THE NRL will undertake extensive research in coming months to determine whether rugby league fans want to continue attending games at suburban grounds. Supporters were left angry and frustrated this week when the state government announced that funding for decaying local grounds would all but cease.
The issue was discussed heavily yesterday during the club chief executives conference at Rugby League Central.
Over the next three months, the NRL will research the needs of fans and clubs to determine the game's most effective stadium strategy.
The NRL hopes to find a delicate mix in which clubs can continue to play games at their suburban grounds and also at the larger Sydney stadiums.
"We have committed to a strategic target of averaging 20,000 fans a game by 2017 and to do so we need to look at the capacity we have and the experience we are offering," NRL interim CEO Shane Mattiske said.
"We are going to have to look at every aspect of our match day, and matching games to the appropriate stadiums is at the heart of that.
"This isn't about moving every match to a major venue but it is about ensuring we have the strategies in place to play matches in the most appropriate location for that match.
"It is a case of all the clubs working together with us to grow the game in the years ahead. In 2012 we have already seen matches scheduled for Perth, Darwin, Mackay and Coffs Harbour and we want to take a longer-term view of the value of clubs moving matches.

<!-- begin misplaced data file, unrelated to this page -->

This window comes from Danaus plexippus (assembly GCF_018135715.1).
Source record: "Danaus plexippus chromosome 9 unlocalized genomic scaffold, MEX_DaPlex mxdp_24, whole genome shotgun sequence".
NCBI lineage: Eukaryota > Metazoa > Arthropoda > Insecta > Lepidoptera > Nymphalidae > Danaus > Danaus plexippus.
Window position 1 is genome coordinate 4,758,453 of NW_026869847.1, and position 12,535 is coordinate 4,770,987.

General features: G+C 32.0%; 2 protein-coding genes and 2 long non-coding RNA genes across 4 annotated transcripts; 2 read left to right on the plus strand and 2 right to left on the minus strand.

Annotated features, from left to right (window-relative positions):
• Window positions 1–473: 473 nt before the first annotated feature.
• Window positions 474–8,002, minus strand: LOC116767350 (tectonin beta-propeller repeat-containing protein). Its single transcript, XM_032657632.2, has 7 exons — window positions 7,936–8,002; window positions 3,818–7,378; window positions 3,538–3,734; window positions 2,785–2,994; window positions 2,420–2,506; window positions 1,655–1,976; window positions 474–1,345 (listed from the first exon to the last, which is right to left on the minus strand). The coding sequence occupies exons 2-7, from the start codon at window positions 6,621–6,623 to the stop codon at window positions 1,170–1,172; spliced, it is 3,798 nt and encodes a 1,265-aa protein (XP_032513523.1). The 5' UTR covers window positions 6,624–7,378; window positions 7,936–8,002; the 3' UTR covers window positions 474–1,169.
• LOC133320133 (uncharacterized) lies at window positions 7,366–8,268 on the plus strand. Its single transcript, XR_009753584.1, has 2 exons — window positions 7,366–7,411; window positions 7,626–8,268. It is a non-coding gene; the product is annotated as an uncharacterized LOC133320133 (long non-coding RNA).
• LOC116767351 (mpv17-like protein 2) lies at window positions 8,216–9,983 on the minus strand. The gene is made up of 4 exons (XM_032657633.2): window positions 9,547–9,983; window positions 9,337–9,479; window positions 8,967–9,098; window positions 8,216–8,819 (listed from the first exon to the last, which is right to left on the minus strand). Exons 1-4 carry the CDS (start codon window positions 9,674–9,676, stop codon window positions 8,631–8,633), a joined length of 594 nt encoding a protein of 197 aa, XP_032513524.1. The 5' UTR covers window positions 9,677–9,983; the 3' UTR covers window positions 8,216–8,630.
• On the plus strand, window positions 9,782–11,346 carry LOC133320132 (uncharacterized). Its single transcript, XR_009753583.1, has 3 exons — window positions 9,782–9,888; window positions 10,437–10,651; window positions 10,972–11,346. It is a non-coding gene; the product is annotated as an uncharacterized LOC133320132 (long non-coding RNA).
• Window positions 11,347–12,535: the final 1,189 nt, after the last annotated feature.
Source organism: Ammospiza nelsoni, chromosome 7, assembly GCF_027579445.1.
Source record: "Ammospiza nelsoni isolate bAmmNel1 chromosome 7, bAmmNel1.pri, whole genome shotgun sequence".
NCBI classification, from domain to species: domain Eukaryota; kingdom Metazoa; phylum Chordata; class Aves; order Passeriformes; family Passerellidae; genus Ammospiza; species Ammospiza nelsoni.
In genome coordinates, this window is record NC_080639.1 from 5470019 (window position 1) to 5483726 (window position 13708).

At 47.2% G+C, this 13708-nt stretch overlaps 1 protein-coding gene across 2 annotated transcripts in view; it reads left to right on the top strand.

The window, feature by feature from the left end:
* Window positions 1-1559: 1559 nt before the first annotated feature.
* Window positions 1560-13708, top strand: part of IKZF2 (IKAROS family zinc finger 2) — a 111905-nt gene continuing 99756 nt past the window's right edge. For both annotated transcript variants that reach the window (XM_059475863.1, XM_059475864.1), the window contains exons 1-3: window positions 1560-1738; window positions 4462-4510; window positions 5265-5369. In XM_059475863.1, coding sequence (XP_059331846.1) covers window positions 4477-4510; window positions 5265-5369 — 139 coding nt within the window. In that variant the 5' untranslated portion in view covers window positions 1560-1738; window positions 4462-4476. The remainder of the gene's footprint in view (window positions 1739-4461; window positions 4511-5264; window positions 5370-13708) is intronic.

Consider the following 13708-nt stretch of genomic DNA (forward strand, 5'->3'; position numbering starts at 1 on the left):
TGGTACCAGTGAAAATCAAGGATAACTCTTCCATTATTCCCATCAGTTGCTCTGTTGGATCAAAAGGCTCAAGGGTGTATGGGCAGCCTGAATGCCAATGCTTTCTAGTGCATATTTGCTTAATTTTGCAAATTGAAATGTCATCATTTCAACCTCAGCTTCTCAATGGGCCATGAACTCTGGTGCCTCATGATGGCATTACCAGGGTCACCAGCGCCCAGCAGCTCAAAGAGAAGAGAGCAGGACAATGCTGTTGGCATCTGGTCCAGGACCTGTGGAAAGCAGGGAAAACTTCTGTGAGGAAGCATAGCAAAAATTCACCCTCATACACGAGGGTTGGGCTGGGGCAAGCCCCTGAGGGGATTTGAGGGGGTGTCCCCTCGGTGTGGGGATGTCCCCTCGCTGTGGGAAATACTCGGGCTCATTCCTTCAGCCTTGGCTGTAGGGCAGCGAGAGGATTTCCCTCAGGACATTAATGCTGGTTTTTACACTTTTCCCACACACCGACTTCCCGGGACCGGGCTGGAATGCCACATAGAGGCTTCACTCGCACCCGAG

"Certainly we believe there is an opportunity to grow the reach of the game through a strategic approach and the clubs are supportive of what we are trying to achieve."
With Brookvale Oval in desperate need of a facelift, Manly fans were further disappointed yesterday when the club announced it would take a round-four home game against Wests Tigers to Gosford.
Yesterday's meeting also discussed a new broadcasting opportunity that would see clubs market memberships, ticketing and merchandise through a programming agreement with Nine's Channel 94 Extra.
This would provide the NRL and clubs with up to 16 hours of free-to-air television programming, half of which would be screened during weekday prime time, and the other eight hours during the morning on weekends.
"It is a new way to market sport in a commercial sense and will involve information-based programming and retail opportunities," said NRL general manager of marketing and commercial, Paul Kind.
"In meeting with Channel 9 today it became clear this is an opportunity to engage people on a daily basis about our clubs, community and participants."
Extra will show rugby league from March next year.